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  • Written by Paul Holford, Professor of Agricultural Biotechnology, Western Sydney University

Curious Kids is a series for children. If you have a question you’d like an expert to answer, send it to You might also like the podcast Imagine This, a co-production between ABC KIDS listen and The Conversation, based on Curious Kids.

What happens when fruit gets ripe? - Rachel, age 3, Melbourne.

Hi Rachel. You have asked a very interesting question.

Fruit ripening is all about plants getting animals to eat the seeds that are inside their fruits.

When the animals have finished eating, they move around and drop the seeds in a different place when they do a poo. This helps the plants get their seeds to somewhere new where they can grow into a new plant.

A fruit wants to be eaten but only when the time is right

But plants need to make sure that their fruits are only eaten when their seeds are ready to be spread around.

So before the seeds are ready, the plants make sure that the fruit are not easy to see and are horrible to eat. This means the fruits may stay green and may stay hidden among the leaves, so it’s harder to pick them. They are also very hard and bitter to taste, so animals (including humans) don’t like eating them.

Did you know that tomatoes are fruit? This is what they look like when ripening at each stage. Alena Brozova/shutterstock

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When the seeds are ready, the fruit become ripe and good-looking, making animals keen to eat them.

When the fruit are ripe they become brightly coloured. Apples, strawberries and peaches become red, bananas become yellow and, of course, oranges become orange.

Next time you go the supermarket, look at the beautiful colours of the fruit in there and see how many different colours you can find.

Softer, sweeter and nicer to smell

At the same time as fruit change colour, they also become soft. This is because fruit are made from many tiny things called cells.

In plants, each cell has a wall. There is stuff in the cells’ walls that changes to make the fruit soft, and it is this softening that makes them juicy.

Each of these boxes is a cell in an onion. And each cell is separated by a cell wall. UAF Center for Distance Education/flickr, CC BY

I bet the thing you most like about fruit is that they are sweet and yummy to eat. When the fruits ripen, the plant cleverly removes all of the bad-tasting stuff from the fruit and replaces them with sugars. That, of course, makes the fruit sweet and nice to eat.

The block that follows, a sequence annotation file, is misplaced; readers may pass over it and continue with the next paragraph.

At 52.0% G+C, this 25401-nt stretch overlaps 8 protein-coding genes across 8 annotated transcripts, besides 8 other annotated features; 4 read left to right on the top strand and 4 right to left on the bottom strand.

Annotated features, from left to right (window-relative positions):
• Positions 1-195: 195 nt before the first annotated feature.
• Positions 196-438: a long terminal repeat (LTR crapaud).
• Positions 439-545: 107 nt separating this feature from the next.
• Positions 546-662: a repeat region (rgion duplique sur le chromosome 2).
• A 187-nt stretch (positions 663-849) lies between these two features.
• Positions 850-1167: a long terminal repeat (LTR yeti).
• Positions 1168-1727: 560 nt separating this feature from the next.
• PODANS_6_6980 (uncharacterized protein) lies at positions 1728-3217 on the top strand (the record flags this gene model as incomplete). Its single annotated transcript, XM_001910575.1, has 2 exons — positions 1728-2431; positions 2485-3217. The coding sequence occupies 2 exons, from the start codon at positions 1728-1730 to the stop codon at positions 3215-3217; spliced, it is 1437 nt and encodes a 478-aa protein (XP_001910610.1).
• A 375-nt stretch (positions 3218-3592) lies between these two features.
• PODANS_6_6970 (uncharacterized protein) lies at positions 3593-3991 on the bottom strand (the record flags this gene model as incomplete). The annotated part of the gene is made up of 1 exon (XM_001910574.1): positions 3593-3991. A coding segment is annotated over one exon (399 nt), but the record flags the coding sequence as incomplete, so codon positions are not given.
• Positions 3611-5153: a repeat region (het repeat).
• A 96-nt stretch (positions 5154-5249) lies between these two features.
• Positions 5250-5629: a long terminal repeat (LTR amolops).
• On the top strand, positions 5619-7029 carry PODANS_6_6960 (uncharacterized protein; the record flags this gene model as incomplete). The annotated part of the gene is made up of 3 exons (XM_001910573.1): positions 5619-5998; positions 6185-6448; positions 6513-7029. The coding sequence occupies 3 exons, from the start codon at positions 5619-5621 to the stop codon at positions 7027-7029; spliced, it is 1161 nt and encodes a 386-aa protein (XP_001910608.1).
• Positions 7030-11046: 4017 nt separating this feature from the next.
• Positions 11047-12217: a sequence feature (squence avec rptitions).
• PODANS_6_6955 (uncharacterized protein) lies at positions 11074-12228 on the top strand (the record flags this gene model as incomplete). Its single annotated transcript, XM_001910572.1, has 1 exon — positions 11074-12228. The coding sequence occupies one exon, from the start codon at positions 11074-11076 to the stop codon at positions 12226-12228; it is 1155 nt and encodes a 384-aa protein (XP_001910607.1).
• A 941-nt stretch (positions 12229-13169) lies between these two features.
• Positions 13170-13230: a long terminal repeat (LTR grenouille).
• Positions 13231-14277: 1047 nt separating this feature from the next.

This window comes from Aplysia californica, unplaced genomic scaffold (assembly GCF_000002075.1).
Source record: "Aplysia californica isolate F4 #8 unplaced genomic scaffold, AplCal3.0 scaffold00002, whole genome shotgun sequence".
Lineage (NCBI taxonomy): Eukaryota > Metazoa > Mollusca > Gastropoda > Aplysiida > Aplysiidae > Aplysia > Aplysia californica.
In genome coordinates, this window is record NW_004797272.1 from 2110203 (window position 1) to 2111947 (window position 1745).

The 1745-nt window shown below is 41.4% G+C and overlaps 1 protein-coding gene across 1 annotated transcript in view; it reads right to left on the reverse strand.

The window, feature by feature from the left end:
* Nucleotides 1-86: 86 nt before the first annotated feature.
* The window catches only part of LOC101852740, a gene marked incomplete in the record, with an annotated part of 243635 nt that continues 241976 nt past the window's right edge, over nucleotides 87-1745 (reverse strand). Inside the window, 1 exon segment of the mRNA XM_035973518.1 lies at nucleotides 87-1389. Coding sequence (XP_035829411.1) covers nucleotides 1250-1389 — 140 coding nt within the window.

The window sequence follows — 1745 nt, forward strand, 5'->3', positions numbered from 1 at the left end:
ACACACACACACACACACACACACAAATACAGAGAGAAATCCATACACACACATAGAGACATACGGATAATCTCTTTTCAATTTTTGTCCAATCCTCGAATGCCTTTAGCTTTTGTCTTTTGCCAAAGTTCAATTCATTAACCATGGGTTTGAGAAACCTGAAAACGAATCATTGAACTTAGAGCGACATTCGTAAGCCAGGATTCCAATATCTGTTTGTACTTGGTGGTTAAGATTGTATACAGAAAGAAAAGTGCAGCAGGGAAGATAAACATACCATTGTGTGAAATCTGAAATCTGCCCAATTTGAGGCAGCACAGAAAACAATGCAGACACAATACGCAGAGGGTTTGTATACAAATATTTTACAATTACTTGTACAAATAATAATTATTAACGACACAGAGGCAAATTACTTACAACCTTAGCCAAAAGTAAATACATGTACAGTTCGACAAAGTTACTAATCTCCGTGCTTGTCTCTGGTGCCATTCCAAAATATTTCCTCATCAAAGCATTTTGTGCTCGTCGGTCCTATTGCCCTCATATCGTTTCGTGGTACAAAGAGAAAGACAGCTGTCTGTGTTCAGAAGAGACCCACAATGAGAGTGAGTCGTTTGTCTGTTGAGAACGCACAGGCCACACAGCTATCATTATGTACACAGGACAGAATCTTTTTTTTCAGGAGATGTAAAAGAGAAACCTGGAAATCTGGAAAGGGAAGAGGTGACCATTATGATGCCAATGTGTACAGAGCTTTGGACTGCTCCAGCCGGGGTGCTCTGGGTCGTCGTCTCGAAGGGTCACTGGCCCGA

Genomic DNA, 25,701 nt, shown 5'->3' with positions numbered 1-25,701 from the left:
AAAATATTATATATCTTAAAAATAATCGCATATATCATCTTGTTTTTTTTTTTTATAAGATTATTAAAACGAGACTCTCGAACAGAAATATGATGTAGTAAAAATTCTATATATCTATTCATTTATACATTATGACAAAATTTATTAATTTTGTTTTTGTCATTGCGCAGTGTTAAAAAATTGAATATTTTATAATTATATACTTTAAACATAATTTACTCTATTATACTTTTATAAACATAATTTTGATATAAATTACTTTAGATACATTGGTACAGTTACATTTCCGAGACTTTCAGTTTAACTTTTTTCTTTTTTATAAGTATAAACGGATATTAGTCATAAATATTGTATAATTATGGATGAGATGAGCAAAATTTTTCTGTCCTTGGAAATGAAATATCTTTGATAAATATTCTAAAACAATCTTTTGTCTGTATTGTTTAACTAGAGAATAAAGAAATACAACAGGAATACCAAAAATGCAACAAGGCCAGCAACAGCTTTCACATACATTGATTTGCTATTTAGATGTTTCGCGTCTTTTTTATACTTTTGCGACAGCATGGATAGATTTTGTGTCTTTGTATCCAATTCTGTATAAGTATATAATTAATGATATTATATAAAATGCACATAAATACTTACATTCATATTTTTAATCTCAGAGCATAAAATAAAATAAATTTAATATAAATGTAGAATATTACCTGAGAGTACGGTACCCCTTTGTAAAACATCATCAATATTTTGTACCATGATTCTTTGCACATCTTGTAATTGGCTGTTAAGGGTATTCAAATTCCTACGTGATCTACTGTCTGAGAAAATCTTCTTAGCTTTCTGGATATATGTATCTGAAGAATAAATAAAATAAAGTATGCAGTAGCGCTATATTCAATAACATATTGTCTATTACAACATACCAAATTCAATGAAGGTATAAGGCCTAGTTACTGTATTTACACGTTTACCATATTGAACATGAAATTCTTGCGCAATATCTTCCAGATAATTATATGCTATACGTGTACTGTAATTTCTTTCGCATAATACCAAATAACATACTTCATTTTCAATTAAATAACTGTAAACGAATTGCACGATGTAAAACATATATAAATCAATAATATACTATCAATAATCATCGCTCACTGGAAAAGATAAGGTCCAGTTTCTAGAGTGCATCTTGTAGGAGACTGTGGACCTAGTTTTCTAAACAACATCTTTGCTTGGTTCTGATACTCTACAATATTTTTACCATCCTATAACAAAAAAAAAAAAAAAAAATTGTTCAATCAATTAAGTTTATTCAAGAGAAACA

The last thing that changes when fruit ripen is that they make stuff that helps them smell really nice, which makes animals and people want to eat them.

Different fruits have different stuff in them that makes them smell the way they do. That is why we can tell a pear from a strawberry, just by smell alone.

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A tricky gas called ethylene

These changes that happen when fruit ripen (the change in colour, smell, sweetness and softness) all happen at the same time.

To make this happen, many fruit use another special thing called ethylene. This ethylene is helpful.

The bananas you eat come from farms in Queensland. They are picked when they are green and a bit hard. They are picked before they are ripe so they don’t get damaged while they are being taken to shops near your house in Melbourne.

When they arrive in Melbourne, the people in charge of those green bananas will put some ethylene gas near them to ripen them up. Then they are put in shops so we can buy them when they are yellow and ripe to eat.

You can see the difference between unripe bananas (left) and ripe bananas (right) cryptographer/shutterstock

The most important thing about all fruits is that they are very good for us.

The sugars inside them are a great way to get energy that helps us work and play all day.

They are also full of vitamins that help us become big and strong. So it’s important that we eat lots of fruit. But don’t forget your veggies, as they are also very good for us!

Read more: Curious Kids: Do butterflies remember being caterpillars?

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